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Cal Poly Professor Publishes Groundbreaking Study on the History of Gay Pornography

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Ruszczycky joined the English
Departmentas part of the CLA's
2017 DEI-Focused Cluster Hire.

Cal Poly Assistant Professor of English Steven Ruszczycky published a groundbreaking book “Vulgar Genres: On Gay Pornographic Writing and Contemporary Fiction” with the University of Chicago Press. 

In the book, Ruszczycky asserts that many in the United States have long misunderstood pornography as either a frivolous pleasure or an obscenity requiring censorship. Through detailed investigation of gay print culture, Ruszczycky shows how that framing prevents our appreciation of pornography’s diverse forms, meanings, and uses. In fact, his book argues, pornography often has had a positive influence on many areas of modern life, including gay culture and classic works of LGBT literature.

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The cover of Ruszczycky's book, "Vulgar Genres:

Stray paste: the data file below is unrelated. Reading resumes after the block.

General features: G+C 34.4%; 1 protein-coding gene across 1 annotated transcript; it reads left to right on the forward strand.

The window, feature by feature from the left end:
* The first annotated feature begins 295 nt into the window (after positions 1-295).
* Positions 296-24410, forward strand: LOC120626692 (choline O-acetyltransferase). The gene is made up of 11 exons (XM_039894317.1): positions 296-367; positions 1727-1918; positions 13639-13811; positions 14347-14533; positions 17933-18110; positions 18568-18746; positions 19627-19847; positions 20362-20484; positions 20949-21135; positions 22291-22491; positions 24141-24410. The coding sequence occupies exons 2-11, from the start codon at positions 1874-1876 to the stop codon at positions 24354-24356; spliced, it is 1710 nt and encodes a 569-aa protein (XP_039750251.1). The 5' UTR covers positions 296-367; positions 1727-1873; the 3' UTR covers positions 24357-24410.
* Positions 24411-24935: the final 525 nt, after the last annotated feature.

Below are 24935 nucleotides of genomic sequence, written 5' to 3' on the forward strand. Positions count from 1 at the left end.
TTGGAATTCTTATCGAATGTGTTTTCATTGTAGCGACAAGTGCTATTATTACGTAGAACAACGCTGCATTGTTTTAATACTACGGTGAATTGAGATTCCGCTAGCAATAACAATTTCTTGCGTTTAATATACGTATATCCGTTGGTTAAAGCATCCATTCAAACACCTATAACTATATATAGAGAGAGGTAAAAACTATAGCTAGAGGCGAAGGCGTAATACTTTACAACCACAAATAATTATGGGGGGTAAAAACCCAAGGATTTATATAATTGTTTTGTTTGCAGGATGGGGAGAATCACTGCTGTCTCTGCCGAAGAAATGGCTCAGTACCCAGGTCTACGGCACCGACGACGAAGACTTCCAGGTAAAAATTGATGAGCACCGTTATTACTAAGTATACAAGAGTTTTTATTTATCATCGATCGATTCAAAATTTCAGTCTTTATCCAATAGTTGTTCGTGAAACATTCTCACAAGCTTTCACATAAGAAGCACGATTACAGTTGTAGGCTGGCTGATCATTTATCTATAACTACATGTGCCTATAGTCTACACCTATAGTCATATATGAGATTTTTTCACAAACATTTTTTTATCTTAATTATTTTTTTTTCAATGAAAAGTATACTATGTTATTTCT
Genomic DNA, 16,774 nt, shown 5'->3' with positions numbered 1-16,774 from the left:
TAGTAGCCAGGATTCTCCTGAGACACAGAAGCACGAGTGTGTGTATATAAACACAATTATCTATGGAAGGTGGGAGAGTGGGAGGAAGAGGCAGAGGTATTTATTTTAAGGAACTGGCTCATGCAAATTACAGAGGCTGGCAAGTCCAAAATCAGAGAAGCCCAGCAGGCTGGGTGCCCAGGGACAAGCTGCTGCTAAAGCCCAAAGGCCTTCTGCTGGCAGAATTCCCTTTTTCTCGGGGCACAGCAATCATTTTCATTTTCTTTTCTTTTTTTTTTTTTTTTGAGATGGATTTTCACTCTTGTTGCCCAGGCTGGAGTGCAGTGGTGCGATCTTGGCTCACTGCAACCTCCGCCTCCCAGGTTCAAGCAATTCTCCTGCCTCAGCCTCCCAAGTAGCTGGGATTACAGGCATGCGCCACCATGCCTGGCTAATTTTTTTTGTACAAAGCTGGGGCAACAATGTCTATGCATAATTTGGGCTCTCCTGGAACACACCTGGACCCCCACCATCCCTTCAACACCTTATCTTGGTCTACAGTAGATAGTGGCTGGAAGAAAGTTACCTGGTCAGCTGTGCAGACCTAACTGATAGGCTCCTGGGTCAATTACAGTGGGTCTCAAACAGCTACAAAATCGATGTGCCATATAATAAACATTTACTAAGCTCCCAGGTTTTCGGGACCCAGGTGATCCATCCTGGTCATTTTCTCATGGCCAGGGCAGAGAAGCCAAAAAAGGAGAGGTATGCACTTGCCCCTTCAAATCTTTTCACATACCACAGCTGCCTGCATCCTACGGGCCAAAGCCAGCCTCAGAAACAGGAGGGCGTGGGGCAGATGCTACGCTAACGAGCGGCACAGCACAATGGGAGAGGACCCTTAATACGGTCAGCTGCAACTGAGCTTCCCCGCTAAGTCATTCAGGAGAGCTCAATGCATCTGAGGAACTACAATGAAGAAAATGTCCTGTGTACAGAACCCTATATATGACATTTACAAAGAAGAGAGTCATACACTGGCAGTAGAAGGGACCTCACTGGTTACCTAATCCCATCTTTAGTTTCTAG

On Gay Pornographic Writing and
Contemporary Fiction.

“For better or worse, pornography has become a ubiquitous feature of modern life. I wrote this book to come to terms with that fact, but my point is not that we should appreciate pornography like we appreciate art or literature. Rather, it’s that even trashy culture can teach us important lessons about ourselves, our past, and the world we live in today,” Ruszczycky said.  

 Ruszczycky has been with Cal Poly since 2014. He earned his Ph.D. in 2014 from the University at Buffalo, State University of New York. He was hired as an assistant professor to the department of English in 2017 as a part of the college’s first DEI-focused cluster hire. At Cal Poly he offers courses in LGBT literature and culture for both the department of English and the department of Women’s, Gender, and Queer Studies. 

Ruszczycky is also the co-editor of “Porn Archives,” published by Duke University Press in 2014, and a co-director of the Central Coast Queer Archive Project, a local documentary project seeking to preserve the history of LGBT+ life on the Central Coast.  

“Vulgar Genres: On Gay Pornographic Writing and Contemporary Fiction” is available in multiple formats from the University of Chicago Press.  

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